An alternative to going big is to think small.

Investors often underestimate the value of small-cap stocks in their retirement portfolio, says Casey Smith, president of Wiser Wealth Management in Marietta, Ga.

On his firm's website, Smith writes: "In 401(k) investing, there is a major asset class that does not get the respect it deserves. In fact, it is largely ignored both by investors and plan sponsors. This asset class, small-cap stock funds, is a very important element in a 401(k) plan. Throughout the history of the stock market, small-cap stock funds have significantly outperformed their larger counterparts."

"Small caps should rank in every single portfolio," he says. "The question is at what percentage. If you look the standard deviation and the risk of small caps, they are still greater than the large-cap stocks. However, for most people you need to take a little bit of that risk to help you keep up with inflation within the portfolio."

He points out that "small-cap stocks should not be a centerpiece for a portfolio, but certainly a building block ... There is a case for small-cap stocks outperforming larger stocks, but we need to remember that larger stocks tend to be more stable, which is why investors, over the long run, are compensated less."

His firm relies on an index-based approach, typically using the S&P SmallCap 600 and investing in ETFs. In its most aggressive portfolios, up to 16% is earmarked for small caps.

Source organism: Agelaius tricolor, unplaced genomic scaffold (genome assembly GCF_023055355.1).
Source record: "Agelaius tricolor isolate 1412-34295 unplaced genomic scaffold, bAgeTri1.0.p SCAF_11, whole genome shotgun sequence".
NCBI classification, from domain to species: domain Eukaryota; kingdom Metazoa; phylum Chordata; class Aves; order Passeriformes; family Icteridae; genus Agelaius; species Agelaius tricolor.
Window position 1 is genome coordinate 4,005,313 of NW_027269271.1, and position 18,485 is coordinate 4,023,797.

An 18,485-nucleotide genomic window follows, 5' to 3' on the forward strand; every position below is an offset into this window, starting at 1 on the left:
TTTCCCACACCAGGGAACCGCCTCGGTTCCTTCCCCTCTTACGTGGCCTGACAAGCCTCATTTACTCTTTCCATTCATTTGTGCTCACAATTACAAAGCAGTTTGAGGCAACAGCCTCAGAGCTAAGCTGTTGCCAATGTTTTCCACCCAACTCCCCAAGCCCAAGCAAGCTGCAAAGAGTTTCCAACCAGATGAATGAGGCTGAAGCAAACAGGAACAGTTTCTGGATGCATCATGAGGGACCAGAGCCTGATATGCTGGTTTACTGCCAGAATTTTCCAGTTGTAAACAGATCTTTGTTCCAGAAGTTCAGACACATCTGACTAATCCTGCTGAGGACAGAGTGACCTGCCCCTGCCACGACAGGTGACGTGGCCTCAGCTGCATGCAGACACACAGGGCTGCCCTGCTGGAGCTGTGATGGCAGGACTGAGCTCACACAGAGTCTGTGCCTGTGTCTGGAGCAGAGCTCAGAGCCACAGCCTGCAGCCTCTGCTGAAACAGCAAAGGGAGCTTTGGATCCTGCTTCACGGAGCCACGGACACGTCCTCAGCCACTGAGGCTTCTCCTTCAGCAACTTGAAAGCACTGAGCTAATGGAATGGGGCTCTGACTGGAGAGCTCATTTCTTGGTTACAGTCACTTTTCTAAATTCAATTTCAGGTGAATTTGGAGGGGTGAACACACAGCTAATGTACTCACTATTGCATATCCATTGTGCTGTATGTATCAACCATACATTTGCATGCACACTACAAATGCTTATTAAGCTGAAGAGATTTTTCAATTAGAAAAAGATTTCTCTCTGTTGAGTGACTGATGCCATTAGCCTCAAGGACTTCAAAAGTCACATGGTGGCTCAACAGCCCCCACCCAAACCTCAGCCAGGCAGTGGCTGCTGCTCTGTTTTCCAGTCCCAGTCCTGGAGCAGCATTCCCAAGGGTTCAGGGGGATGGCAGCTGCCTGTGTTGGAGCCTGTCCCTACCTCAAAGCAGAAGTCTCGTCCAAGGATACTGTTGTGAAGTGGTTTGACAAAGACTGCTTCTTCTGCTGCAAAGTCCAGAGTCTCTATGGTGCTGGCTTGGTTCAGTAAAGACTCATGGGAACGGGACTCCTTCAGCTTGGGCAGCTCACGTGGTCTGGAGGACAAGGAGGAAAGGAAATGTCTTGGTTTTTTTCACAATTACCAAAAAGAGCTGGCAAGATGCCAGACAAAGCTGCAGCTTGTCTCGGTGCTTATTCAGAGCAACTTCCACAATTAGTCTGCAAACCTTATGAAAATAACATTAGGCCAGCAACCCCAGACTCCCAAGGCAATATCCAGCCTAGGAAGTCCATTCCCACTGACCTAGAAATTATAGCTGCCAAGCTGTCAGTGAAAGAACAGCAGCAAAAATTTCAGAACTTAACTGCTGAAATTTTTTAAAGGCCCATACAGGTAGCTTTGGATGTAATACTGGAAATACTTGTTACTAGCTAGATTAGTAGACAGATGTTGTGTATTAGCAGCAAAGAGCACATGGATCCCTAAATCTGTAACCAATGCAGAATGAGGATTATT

"Small-cap stocks have proven to be a long-term healthy asset class," Smith says. "That's certainly a reason we subscribe to them in every single portfolio."

Smith says that, over the past 15 years -- and in past decades -- small-cap companies significantly outperformed the large-cap S&P 500, despite underperformance during the tech bubble.

The reason: "Smaller companies tend to grow at a faster rate and, over time, larger companies still grow, but much more slowly," Smith says.

"Smaller companies have less economies of scale, less complex capital structures, less debt and lean more on a competitive advantage, which can quickly change," he wrote. "What it all boils down to is that smaller companies are more risky, and the investor is compensated for that risk in the long run. This works just the same way a bank demands a higher interest from a person with a lower credit score or a higher risk of default. The market demands that same kind of compensation."

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